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Nov.30.2018View related content
 Coping With Depression, Teen

Coping With Depression, Teen

Depression is an experience of feeling down, blue, or sad. Depression can affect your thoughts and feelings, relationships, daily activities, and physical health. It is caused by changes in your brain that can be triggered by stress in your life or a serious loss.
Everyone experiences occasional disappointment, sadness, and loss in their lives. When you are feeling down, blue, or sad for at least 2 weeks in a row, it may mean that you have depression. If you receive a diagnosis of depression, your health care provider will tell you which type of depression you have and the possible treatments to help.

How can depression affect me?

Being depressed can make daily activities more difficult. It can negatively affect your daily life, from school and sports performance to work and relationships. When you are depressed, you may:
  • Want to be alone.
  • Avoid interacting with others.
  • Avoid doing the things you usually like to do.
  • Notice changes in your sleep habits.
  • Find it harder than usual to wake up and go to school or work.
  • Feel angry at everyone.
  • Feel like you do not have any patience.
  • Have trouble concentrating.
  • Feel tired all the time.
  • Notice changes in your appetite.
  • Lose or gain weight without trying.
  • Have constant headaches or stomachaches.
  • Think about death or attempting suicide often.

What are things I can do to deal with depression?

If you have had symptoms of depression for more than 2 weeks, talk with your parents or an adult you trust, such as a counselor at school or church or a coach. You might be tempted to only tell friends, but you should tell an adult too. The hardest step in dealing with depression is admitting that you are feeling it to someone. The more people who know, the more likely you will be to get some help.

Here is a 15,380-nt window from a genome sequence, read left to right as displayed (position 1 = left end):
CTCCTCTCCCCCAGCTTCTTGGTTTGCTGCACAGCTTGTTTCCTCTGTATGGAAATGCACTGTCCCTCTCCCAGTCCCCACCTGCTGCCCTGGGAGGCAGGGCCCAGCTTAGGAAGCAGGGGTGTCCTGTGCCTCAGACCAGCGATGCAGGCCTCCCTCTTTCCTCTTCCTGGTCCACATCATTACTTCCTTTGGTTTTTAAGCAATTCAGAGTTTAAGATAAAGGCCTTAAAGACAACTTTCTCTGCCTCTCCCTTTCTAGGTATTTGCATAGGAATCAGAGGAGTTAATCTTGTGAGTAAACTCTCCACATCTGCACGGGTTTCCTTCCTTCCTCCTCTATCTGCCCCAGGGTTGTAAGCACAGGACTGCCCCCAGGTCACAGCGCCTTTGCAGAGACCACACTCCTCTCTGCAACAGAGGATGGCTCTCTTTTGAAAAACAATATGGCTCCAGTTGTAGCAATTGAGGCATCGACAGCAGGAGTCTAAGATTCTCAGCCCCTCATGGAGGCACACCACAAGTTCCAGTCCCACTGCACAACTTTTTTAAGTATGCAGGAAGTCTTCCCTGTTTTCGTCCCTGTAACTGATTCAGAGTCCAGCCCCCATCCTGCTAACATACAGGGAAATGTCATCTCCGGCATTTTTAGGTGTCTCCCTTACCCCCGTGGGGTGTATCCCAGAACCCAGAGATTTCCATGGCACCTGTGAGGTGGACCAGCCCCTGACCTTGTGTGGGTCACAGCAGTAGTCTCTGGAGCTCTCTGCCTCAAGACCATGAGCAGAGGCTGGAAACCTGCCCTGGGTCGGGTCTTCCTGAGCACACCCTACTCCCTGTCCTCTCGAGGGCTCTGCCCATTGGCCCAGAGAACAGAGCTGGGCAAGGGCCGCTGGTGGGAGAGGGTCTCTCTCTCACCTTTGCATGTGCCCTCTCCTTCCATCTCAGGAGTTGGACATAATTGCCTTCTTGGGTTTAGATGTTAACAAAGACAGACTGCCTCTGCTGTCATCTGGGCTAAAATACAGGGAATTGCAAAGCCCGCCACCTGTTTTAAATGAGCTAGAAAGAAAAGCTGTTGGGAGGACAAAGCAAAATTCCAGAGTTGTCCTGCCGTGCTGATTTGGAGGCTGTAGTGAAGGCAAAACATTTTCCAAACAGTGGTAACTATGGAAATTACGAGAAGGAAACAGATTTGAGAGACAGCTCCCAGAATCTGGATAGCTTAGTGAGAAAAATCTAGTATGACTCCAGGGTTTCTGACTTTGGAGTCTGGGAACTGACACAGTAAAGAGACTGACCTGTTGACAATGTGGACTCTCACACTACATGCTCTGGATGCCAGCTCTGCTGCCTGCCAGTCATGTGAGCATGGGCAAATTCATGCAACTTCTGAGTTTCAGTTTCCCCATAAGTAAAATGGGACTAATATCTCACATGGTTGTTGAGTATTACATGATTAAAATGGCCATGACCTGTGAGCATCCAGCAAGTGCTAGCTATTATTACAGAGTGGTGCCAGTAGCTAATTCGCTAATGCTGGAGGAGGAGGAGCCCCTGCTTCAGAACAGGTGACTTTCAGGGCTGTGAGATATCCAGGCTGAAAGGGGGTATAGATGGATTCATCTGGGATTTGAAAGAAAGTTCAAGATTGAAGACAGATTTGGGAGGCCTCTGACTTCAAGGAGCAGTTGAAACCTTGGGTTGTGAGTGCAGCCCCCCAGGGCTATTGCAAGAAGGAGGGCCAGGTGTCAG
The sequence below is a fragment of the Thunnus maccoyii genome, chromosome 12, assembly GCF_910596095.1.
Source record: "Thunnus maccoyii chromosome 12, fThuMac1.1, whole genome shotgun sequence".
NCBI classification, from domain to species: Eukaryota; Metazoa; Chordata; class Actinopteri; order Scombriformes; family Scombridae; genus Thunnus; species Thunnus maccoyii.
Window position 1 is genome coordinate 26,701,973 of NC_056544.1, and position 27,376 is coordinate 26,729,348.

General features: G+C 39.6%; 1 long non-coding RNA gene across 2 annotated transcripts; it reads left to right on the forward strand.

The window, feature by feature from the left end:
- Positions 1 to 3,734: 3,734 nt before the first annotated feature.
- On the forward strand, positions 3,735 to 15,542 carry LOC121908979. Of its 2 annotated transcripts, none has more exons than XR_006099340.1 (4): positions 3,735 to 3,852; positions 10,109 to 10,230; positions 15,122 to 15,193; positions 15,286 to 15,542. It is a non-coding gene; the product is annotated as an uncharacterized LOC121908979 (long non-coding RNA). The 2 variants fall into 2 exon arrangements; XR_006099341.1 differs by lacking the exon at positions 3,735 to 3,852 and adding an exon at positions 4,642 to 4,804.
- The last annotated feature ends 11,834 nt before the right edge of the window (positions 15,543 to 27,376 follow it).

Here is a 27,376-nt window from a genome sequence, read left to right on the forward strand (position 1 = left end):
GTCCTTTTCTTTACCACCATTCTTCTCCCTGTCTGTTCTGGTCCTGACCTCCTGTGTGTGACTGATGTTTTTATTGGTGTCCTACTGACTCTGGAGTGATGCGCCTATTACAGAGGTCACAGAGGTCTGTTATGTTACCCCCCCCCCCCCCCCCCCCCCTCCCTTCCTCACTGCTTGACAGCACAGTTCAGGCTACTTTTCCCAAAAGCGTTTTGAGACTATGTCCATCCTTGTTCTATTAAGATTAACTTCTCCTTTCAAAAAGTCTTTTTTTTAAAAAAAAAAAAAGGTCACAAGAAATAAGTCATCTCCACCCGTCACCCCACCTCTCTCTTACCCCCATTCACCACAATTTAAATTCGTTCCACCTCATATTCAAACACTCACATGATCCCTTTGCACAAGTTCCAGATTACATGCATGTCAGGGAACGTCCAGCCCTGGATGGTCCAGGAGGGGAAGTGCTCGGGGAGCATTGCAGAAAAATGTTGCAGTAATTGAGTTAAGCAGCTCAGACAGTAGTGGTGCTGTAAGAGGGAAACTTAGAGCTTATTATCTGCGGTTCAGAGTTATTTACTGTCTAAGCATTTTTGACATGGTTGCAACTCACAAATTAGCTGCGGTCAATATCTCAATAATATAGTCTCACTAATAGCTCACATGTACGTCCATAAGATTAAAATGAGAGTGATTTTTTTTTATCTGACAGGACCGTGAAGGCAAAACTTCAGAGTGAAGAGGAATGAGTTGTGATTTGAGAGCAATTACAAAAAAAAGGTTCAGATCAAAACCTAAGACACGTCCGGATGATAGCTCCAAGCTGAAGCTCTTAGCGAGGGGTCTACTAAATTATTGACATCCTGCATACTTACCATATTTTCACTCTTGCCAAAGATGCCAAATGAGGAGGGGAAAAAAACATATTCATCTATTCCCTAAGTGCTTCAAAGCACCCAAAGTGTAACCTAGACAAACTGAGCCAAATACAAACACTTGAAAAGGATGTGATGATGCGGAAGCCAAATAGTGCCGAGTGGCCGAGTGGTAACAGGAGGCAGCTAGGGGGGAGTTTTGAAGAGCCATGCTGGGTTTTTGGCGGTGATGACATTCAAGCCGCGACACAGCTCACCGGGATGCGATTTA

Certain types of counseling can be very helpful in treating depression. A counseling professional can assess what treatments are going to be most helpful for you. These may include:
  • Talk therapy.
  • Medicines.
  • Brain stimulation therapy.
There are a number of other things you can do that can help you cope with depression on a daily basis, including:
  • Spending time in nature.
  • Spending time with trusted friends who help you feel better.
  • Taking time to think about the positive things in your life and to feel grateful for them.
  • Exercising, such as playing an active game with some friends or going for a run.
  • Spending less time using electronics, especially at night before bed. The screens of TVs, computers, tablets, and phones make your brain think it is time to get up rather than go to bed.
  • Avoiding spending too much time spacing out on TV or video games. This might feel good for a while, but it ends up just being a way to avoid the feelings of depression.

What should I do if my depression gets worse?

If you are having trouble managing your depression or if your depression gets worse, talk to your health care provider about making adjustments to your treatment plan.
You should get help immediately if:
  • You feel suicidal and are making a plan to commit suicide.
  • You are drinking or using drugs to stop the pain from your depression.
  • You are cutting yourself or thinking about cutting yourself.
  • You are thinking about hurting others and are making a plan to do so.
  • You believe the world would be better off without you in it.
  • You are isolating yourself completely and not talking with anyone.
If you find yourself in any of these situations, you should do one of the following:
  • Immediately tell your parents or best friend.
  • Call and go see your health care provider or health professional.
  • Call the suicide prevention hotline (1-800-273-8255 in the U.S.).
  • Text the crisis line (741741 in the U.S.).

Where can I get support?

It is important to know that although depression is serious, you can find support from a variety of sources. Sources of help may include:
  • Suicide prevention, crisis prevention, and depression hotlines.
  • School teachers, counselors, coaches, or clergy.
  • Parents or other family members.
  • Support groups.
You can locate a counselor or support group in your area from one of the following sources:
  • Mental Health America: www.mentalhealthamerica.net
  • Anxiety and Depression Association of America (ADAA): www.adaa.org
  • National Alliance on Mental Illness (NAMI): www.nami.org

This information is not intended to replace advice given to you by your health care provider. Make sure you discuss any questions you have with your health care provider.